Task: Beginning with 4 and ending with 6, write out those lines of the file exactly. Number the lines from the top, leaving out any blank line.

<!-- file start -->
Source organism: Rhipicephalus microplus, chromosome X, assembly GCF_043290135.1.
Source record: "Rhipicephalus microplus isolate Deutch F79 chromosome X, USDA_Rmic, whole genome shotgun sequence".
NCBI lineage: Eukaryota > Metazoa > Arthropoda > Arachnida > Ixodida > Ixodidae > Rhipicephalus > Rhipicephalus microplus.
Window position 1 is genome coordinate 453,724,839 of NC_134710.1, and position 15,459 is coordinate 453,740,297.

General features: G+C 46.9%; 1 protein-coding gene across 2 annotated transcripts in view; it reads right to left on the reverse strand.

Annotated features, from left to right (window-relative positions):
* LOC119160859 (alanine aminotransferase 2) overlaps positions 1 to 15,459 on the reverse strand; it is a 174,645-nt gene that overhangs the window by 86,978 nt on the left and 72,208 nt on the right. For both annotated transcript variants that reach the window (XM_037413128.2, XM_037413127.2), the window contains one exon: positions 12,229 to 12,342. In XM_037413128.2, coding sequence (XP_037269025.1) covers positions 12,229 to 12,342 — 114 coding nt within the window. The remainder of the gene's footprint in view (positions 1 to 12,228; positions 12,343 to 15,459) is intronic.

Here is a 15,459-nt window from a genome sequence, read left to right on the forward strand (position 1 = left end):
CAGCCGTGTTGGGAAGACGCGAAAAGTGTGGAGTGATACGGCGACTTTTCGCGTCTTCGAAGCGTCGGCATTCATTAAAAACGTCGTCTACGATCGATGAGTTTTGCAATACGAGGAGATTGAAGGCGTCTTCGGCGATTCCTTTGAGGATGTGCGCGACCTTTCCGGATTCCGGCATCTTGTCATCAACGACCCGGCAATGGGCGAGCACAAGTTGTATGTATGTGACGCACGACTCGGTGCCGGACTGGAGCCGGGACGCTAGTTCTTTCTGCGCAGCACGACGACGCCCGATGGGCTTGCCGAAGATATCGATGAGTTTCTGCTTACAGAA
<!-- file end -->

Window position 1 is genome coordinate 453,724,839 of NC_134710.1, and position 15,459 is coordinate 453,740,297.

General features: G+C 46.9%; 1 protein-coding gene across 2 annotated transcripts in view; it reads right to left on the reverse strand.

Annotated features, from left to right (window-relative positions):